Any fading notion that the principal modern languages of French and German are compulsory for all secondary pupils was finally scotched this week by the First Minister and the education director in his own authority.
The Scottish Executive's already muddled policy on modern languages was effectively undermined by Jack McConnell and Michael O'Neill at a national conference in North Lanarkshire on diversity in secondary education.
Mr McConnell made it clear that vocational education was more important for thousands of pupils who have been subjected to a largely academic curriculum to which they are ill-suited.
In a telling passage in a state of the nation address, the First Minister called for a decisive leap beyond the strait-jacket of limited choice. "We need to move away from forcing young people in S3 and S4 to learn modern languages when they need skills and training in other areas," he said in an unscripted message.
Mr McConnell added: "We must not force another generation of young people into a uniformity of academic choices."
Mr O'Neill, whose authority tops the unofficial HMI performance rankings, repeated the assertion that modern languages will be sacrificed to free time for other aspects of an emerging and reformed curriculum.
"I am an advocate of modern languages," Mr O'Neill said, "and I did French at university and I realise the opportunities - but not by compulsion and not for all. Many young people are not clear about the advantage of a Standard grade Foundation award in French when they are looking for a job in Whifflet (a disadvantaged area of Coatbridge)."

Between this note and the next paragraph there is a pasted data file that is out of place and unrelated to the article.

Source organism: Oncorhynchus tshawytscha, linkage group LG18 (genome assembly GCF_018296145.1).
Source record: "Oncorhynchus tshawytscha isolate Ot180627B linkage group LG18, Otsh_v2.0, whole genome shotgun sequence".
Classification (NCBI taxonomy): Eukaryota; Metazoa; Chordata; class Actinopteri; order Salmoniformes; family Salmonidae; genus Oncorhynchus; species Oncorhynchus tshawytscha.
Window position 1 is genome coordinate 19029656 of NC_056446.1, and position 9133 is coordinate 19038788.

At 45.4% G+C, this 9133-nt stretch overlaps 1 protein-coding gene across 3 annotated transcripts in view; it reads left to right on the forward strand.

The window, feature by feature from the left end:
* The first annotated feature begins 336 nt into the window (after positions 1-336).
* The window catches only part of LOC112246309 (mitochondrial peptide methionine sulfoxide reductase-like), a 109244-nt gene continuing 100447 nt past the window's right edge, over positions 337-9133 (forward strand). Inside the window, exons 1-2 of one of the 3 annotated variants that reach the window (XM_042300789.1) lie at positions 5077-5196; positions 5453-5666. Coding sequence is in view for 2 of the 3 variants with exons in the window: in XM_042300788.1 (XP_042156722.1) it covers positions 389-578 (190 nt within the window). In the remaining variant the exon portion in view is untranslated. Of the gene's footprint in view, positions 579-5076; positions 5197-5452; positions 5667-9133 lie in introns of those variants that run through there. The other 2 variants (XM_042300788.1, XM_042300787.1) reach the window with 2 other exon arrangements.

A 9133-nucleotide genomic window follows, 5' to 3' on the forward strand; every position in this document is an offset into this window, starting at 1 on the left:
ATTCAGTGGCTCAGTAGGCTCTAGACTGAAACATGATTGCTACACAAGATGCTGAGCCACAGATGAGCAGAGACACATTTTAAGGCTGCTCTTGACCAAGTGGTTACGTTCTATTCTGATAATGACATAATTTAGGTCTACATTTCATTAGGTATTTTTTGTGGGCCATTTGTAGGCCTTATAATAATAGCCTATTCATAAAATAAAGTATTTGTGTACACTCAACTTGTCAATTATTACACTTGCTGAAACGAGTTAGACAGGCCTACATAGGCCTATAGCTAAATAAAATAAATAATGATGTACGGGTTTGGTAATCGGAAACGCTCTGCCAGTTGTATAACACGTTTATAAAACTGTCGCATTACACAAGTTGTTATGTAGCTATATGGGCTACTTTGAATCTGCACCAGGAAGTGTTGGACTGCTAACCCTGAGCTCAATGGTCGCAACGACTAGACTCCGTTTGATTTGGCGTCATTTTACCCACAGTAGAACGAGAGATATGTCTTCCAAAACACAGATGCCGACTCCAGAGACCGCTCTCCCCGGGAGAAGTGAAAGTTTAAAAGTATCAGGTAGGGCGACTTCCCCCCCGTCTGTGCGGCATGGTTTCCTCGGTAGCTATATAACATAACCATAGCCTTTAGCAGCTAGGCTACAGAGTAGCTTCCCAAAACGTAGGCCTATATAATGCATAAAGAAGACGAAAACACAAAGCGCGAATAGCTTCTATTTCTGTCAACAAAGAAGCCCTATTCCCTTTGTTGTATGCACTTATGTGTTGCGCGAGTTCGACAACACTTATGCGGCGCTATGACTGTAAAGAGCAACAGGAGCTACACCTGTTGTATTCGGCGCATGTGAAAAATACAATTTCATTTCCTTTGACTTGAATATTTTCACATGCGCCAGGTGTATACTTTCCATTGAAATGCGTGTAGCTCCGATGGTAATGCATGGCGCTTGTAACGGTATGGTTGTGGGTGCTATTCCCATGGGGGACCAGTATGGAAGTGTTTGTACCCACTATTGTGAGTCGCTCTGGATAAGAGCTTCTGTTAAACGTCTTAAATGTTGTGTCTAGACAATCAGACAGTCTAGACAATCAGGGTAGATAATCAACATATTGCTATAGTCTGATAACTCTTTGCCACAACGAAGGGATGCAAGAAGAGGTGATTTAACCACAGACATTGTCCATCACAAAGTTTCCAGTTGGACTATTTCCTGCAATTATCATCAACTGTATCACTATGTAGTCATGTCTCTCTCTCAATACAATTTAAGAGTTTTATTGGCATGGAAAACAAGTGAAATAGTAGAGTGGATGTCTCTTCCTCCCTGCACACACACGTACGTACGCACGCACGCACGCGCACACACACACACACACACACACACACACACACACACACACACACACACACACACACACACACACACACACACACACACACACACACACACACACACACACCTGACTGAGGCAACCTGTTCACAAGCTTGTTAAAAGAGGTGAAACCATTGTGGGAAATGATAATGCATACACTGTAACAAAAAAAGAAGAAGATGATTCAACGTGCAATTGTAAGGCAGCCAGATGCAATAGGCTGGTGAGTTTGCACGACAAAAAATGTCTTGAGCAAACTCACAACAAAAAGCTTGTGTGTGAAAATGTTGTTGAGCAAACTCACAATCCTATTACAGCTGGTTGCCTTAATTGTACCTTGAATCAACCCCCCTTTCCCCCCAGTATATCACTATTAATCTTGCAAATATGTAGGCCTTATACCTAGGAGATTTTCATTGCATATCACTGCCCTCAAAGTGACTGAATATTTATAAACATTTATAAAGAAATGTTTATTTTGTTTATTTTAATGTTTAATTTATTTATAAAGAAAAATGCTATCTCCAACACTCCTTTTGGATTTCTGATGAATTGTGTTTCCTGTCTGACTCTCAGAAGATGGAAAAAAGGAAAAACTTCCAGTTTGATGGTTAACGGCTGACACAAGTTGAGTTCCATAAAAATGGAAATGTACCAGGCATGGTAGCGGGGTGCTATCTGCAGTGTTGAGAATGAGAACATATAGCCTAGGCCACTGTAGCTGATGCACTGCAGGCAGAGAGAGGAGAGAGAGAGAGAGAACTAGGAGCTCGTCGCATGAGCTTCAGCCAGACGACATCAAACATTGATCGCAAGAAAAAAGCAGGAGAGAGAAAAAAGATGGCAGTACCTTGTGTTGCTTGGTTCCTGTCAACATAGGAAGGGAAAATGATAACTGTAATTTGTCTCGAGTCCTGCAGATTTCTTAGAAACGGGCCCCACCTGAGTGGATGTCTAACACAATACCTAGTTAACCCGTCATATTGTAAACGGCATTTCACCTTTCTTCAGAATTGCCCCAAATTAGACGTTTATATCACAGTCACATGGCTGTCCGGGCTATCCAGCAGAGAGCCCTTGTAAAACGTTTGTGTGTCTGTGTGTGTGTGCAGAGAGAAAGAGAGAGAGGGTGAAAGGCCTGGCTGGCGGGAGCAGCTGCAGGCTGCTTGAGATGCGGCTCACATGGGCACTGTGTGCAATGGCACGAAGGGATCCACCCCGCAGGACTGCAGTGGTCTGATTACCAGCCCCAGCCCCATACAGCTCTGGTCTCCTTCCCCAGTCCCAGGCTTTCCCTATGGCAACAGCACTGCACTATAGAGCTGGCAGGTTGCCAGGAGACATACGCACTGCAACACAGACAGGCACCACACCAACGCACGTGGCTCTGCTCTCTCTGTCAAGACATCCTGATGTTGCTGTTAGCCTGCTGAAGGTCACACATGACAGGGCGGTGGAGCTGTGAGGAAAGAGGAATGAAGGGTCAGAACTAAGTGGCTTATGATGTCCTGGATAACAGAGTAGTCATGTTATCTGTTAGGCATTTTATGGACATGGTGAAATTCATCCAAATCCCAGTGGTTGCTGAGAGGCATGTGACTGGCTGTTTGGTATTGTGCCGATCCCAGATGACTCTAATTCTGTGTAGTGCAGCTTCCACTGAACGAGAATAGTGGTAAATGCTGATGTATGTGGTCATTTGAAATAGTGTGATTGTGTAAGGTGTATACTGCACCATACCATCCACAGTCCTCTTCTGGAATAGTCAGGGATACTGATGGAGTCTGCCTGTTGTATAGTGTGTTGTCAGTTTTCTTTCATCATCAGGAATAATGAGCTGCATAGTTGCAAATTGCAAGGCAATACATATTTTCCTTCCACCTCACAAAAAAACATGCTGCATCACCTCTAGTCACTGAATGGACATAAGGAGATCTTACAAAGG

Expanding on his views later, Mr O'Neill said that young people should be able to opt into languages and want to learn them.
"For our young people in North Lanarkshire, Italian and Spanish have more relevance than French or German. Our recent links with Pistoia in Italy and Majorca have led to large numbers of young people visiting these areas and being more enthusiastic about the language. Equally in terms of schools offering Spanish and Italian, the results are generally better than in traditional subjects," he said.
Secondary heads in North Lanarkshire are already ditching modern languages.
Frank Reilly, acting head of Our Lady's High, Cumbernauld, said his pupils over the years were poorly motivated to learn languages and the school had always been stronger in science and technical subjects.
This year it removed modern languages from the core and stepped up work with feeder primaries. For one hour a week, a modern languages teacher works with P6 and P7 pupils. "Modern languages will build from the ground level," Mr Reilly said.
So far, 55 per cent of the 170 pupils in S3 have opted to drop languages.
At Our Lady's High, Motherwell, vocational courses have replaced modern languages and science as an option for some.
John O'Keane, head of service in North Lanarkshire, accepted there was a dilemma about pupils' entitlement to 500 hours of language learning - a stipulation from the Mulgrew report on modern languages - if there was no compulsion beyond S2.
Dr O'Keane also recognised there would be local imbalances of teachers if pupils had more options. "If there is a surplus of teachers in a particular area, it's a wave we have to ride. But there won't be a surplus of teachers overall. Teachers will not be out of work," he said.
Earlier this year Ken Muir, lead inspector for secondary education, insisted that there would be no curriculum "free-for-all" after the First Minister loosened the reins. Any school that wanted to drop modern languages would be forced to justify its decision on "reasons of principle and not just reasons of expediency".
A succession of headteachers said at the conference that HM inspectors had yet to get the political message.